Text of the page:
Fort Bliss National Cemetery
Fort Bliss National Cemetery is a United States National Cemetery in west Texas, located at Fort Bliss, a U.S. Army post adjacent to the city of El Paso. Administered by the Department of Veterans Affairs, it encompasses 82.1 acres (33.2 ha), and as of 2014, had over 50,000 interments. It was listed on the National Register of Historic Places in 2016.
Fort Bliss itself was not established until the 1840s, but burials were made in the area of the cemetery as early as 1833. The fort was used as a Confederate infantry post during the Civil War, a cavalry post for training during World War I, and then became a demobilization camp after the war. In 1914, the cemetery was only 2.2 acres (0.89 ha), and another 2.2 acres were added during the war. In 1939, funds were allocated for improvements and plans were approved to designate it a national cemetery.
Aside from American soldiers, Fort Bliss National Cemetery was chosen by the Chinese government the place of interment for 55 Chinese air force cadets who died while training at the fort in 1944. There are also several German prisoners of war, and three Japanese civilians who were transferred from a cemetery in Lordsburg, New Mexico, as well as one German scientist who died while participating in research projects at Fort Bliss during World War II. An officer of the British Royal Air Force from the same war is also buried here.
In 1955, to make way for new construction in the central business district in New Orleans, Louisiana, the remains of the Fort's namesake Lieutenant Colonel William Wallace Smith Bliss (1815–1853) were disinterred from Girod Street Cemetery in New Orleans and brought to Fort Bliss, along with the monument erected in his memory.
- A monument dedicated to the United States Coast Guard and Navy personnel who died in the attack on Pearl Harbor, erected by Pearl Harbor Survivors Association in 1984.
- The Military Order of the World Wars, a monument dedicated to the officers in military service, erected in 1986.
- The American Prisoners of War Monument, dedicated to all prisoners of war, erected in 1986.
Medal of Honor recipients
- Corporal Frank Bratling (1845–1873), for action in New Mexico Territory during the Indian Wars (cenotaph)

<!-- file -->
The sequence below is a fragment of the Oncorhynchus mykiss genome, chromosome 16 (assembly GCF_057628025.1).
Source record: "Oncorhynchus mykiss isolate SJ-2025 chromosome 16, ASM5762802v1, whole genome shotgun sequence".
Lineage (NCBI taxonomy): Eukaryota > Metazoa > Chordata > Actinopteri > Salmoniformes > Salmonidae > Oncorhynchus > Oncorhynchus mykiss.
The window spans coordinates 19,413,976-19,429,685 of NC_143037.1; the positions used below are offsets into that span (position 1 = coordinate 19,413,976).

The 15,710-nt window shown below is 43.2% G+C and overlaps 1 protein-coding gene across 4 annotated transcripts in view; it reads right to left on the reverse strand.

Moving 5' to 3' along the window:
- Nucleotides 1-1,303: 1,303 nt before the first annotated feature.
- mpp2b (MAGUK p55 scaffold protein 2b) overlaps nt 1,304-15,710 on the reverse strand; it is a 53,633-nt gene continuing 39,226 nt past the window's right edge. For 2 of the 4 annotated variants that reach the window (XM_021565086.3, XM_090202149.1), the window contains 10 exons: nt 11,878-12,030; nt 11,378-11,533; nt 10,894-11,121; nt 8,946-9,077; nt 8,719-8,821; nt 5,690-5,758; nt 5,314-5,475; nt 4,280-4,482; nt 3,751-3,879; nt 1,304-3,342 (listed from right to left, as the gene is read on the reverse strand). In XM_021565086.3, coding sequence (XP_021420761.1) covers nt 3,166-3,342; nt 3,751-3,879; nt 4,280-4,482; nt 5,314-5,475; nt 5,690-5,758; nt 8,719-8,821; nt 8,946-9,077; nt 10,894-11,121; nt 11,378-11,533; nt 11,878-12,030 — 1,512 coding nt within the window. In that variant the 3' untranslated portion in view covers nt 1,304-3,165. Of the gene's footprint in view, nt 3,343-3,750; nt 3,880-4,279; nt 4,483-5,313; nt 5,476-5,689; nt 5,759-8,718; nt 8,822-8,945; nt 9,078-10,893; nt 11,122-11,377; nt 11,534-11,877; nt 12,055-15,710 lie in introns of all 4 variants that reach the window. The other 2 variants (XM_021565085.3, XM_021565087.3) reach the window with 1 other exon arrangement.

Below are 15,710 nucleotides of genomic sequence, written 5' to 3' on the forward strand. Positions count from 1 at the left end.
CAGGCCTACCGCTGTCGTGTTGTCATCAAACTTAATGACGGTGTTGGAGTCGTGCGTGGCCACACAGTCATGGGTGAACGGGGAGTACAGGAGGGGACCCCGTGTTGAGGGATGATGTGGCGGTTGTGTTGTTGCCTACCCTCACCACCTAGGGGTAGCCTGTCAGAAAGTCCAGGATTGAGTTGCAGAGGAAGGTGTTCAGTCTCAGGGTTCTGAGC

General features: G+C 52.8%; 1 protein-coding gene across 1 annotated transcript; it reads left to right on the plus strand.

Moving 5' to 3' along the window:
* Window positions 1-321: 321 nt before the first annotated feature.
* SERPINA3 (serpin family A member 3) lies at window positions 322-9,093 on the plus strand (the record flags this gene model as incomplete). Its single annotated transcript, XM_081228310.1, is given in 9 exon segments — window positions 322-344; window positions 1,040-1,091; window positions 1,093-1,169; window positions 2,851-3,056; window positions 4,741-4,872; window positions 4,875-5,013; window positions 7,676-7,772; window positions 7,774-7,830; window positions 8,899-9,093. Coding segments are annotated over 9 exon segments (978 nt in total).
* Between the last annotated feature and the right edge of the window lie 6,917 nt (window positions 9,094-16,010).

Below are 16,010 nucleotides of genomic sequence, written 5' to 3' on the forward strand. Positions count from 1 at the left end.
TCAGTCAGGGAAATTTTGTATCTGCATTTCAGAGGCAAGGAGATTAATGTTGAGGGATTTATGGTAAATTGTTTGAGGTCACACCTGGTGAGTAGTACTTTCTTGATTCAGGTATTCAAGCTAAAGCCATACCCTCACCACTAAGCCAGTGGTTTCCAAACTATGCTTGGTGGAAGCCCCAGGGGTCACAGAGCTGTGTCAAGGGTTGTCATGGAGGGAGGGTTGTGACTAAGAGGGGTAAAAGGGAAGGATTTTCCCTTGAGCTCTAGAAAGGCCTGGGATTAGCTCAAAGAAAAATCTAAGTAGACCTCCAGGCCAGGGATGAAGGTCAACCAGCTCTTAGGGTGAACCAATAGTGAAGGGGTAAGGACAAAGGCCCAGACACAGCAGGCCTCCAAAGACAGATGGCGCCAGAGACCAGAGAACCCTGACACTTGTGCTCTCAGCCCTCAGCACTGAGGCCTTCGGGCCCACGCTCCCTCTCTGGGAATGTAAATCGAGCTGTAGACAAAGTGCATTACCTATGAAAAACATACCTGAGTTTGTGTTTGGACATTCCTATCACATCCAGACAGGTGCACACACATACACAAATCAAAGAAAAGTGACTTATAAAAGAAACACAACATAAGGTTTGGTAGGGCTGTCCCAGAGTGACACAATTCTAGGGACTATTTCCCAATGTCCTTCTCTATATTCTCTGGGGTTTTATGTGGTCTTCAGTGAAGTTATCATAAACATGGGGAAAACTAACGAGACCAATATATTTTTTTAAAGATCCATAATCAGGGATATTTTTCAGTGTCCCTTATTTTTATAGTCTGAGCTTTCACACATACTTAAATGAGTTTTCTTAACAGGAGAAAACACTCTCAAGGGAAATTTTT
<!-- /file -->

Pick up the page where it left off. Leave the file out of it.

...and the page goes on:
- Master Sergeant Victor Hugo Espinoza (1928–1986), for action in the Korean War
- Staff Sergeant Ambrosio Guillen (1929–1953), for action in the Korean War
- Private George Hooker (1847–1873), for action in Arizona Territory during the Indian Wars (cenotaph)
- Corporal Benito Martinez (1932–1952), for action in the Korean War
- Major General Terry de la Mesa Allen, Sr. (1888–1969), decorated World War I veteran and World War II division commander
- Lieutenant Colonel William Wallace Smith Bliss (1815–1853), Adjutant General of the Western Division of the Army in 1850, married the youngest daughter of President Zachary Taylor
- Lieutenant General Hobart R. Gay (1894–1983), World War II general and Korean War division commander
- Daniel Richard "Dan" Haggerty (1948–2013), Vietnam War veteran and member of the El Paso County Commissioner's Court
- Sherman Hemsley (1938–2012), actor and United States Air Force veteran
- Brigadier General S.L.A. Marshall (1900–1977), military historian and author
- Ray Salazar (1931–2016), former Mayor of El Paso (1977–1979)
- Colonel John Stapp (1910–1999), M.D., Ph.D., pioneer in studying the effects of acceleration and deceleration forces on humans.
- Goose Tatum (1921–1967), Harlem Globetrotters star and World War II Army Air Force veteran
- Sergeant Major of the Army (SMA) William O. Wooldridge (1922–2012), first Sergeant Major of the Army
- National Cemetery Administration
- Fort Bliss National Cemetery
- Fort Bliss National Disgrace Video
- Historic American Landscapes Survey (HALS) No. TX-2, "Fort Bliss National Cemetery, 5200 Fred Wilson Boulevard, El Paso, El Paso County, TX", 37 photos, 3 photo caption pages
- U.S. Geological Survey Geographic Names Information System: Fort Bliss National Cemetery
- Fort Bliss National Cemetery at Find a Grave